Community-based Primary Care Physicians Can Help Resolve VA Health System Backlog
FOR IMMEDIATE RELEASE
Wednesday, June 4, 2014
LEAWOOD, Kan. — Veterans could get the primary medical care they need if community-based family physicians could step into the breach and break the current appointment backlog, according to a letter sent to President Obama and Congressional leadership today.
The letter, sent by Jeff Cain, MD, board chair of the American Academy of Family Physicians, notes Veterans Administration and media reports point to a serious internal primary care physician shortage within the VA health system. The solution lies in expanding the number of primary care physicians who can provide care to veterans, Cain wrote.
Civilian family physicians currently provide care to veterans who live in the community and those who currently have coverage through TriCare, the civilian health plan for military personnel, retirees and their dependents. Interactions between the community physicians and VA health facilities are complicated, contributing to the backlog within the VA system that veterans experience. The AAFP has called on the VA to change its policies and expand veterans’ access to civilian health care for several years.
“Our recommendations would help in two ways,” Cain said. “They would increase the number of family physicians who could provide care to veterans in the community. And in doing that, they would address the backlog of veterans who need access to care. These provisions would enable them to get the right labs at the right referral at the right time.”
Resolving the VA physician workforce will require both time and policy changes, Cain said, but that reality shouldn’t delay providing care to veterans.
“We should not permit any additional delays in providing maximum opportunity for veterans seeking an appointment with a primary care physician,” he said in the letter.
The AAFP recommends:
1. Allowing civilian family physicians to provide primary care services to eligible veterans.
2. Allowing prescriptions prescribed by civilian family physicians to be filled at VA pharmacies.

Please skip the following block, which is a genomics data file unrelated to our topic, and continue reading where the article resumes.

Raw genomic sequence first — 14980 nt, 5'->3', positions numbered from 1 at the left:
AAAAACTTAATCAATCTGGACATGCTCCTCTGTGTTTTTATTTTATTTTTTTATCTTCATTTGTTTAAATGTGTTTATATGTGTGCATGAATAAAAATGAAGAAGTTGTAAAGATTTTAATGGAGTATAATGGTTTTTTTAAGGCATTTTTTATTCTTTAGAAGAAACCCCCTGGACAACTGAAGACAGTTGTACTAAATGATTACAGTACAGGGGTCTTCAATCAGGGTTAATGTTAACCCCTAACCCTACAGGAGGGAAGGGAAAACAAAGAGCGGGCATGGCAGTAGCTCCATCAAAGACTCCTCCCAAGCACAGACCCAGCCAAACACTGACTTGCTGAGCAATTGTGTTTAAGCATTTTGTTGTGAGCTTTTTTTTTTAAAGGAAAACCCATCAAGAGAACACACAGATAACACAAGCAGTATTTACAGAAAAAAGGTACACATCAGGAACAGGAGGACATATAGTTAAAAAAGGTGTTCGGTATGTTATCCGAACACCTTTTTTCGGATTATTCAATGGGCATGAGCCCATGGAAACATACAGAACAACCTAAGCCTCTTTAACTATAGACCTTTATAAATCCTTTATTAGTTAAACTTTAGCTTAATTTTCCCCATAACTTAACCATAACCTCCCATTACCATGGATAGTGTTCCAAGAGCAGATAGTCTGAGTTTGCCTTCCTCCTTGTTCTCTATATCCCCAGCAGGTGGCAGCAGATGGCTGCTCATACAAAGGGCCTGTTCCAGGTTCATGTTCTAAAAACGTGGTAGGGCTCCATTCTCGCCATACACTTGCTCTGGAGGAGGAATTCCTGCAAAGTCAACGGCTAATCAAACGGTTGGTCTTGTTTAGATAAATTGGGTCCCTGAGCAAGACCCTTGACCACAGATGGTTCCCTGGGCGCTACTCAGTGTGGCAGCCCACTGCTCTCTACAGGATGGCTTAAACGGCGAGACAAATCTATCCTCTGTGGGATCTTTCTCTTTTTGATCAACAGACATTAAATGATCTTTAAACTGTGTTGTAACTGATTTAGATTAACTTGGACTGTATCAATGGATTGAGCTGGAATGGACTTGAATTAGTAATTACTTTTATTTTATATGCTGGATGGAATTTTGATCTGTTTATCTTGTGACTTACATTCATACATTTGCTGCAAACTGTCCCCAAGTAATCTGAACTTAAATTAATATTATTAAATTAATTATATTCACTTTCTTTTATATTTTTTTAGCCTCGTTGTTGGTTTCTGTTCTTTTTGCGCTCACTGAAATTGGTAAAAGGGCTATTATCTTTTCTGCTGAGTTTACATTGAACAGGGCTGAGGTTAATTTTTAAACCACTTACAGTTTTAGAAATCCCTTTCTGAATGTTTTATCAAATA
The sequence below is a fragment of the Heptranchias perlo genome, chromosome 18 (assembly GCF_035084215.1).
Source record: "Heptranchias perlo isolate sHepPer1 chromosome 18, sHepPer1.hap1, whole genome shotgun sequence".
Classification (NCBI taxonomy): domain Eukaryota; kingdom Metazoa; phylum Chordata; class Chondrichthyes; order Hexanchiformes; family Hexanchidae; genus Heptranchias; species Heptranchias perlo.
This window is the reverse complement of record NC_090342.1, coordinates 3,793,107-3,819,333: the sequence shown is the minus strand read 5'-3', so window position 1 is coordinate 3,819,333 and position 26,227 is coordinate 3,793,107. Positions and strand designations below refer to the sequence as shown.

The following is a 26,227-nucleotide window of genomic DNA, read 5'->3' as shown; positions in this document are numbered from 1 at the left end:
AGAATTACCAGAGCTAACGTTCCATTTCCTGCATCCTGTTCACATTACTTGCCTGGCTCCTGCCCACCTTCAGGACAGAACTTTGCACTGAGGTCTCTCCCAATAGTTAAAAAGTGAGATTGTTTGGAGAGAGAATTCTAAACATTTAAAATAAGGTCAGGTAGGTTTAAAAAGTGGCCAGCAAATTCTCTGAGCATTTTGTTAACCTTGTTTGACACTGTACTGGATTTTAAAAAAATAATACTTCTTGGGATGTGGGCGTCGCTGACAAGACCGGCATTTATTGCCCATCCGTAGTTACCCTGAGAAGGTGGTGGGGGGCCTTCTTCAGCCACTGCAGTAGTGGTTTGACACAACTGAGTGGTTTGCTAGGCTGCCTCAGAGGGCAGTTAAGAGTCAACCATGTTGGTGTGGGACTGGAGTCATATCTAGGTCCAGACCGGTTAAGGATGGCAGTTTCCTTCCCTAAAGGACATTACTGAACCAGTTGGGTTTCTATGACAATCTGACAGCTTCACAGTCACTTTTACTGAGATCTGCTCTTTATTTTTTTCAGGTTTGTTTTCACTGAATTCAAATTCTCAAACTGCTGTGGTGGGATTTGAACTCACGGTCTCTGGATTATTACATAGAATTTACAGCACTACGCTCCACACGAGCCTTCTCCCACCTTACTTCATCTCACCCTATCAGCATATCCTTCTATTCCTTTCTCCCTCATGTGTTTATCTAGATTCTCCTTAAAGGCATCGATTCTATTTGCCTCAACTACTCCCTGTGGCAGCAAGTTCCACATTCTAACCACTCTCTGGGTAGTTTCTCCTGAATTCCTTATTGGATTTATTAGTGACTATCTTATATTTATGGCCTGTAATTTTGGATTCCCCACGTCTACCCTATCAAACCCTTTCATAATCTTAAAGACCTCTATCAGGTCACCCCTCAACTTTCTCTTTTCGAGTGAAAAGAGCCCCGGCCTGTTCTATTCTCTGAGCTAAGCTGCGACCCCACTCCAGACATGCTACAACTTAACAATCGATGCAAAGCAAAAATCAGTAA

3. Allowing civilian family physicians to order diagnostic tests at VA facilities.
4. Allowing civilian family physicians to refer patients to specialist physicians and other health care providers at VA facilities.
5. Allowing civilian family physicians to provide care to eligible veterans under the protections of the Federal Tort Claims Act.
“While these policy recommendations are not a solution to all the challenges facing the VA health system, they do represent an opportunity to alleviate the current backlog and facilitate access to primary care services for thousands of veterans,” Cain wrote. “We believe these five actions would be beneficial to veterans and the VA health care system.”
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Founded in 1947, the American Academy of Family Physicians represents 134,600 physicians and medical students nationwide, and it is the only medical society devoted solely to primary care.
Family physicians conduct approximately one in five of the total medical office visits in the United States per year – more than any other specialty. Family physicians provide comprehensive, evidence-based, and cost-effective care dedicated to improving the health of patients, families and communities. Family medicine’s cornerstone is an ongoing and personal patient-physician relationship where the family physician serves as the hub of each patient’s integrated care team. More Americans depend on family physicians than on any other medical specialty.
To learn more about the AAFP and family medicine, visit www.aafp.org/media. Follow us on Twitter,(twitter.com) and like us on Facebook. For information about health care, health conditions and wellness, visit the AAFP’s award-winning consumer website, www.familydoctor.org(familydoctor.org).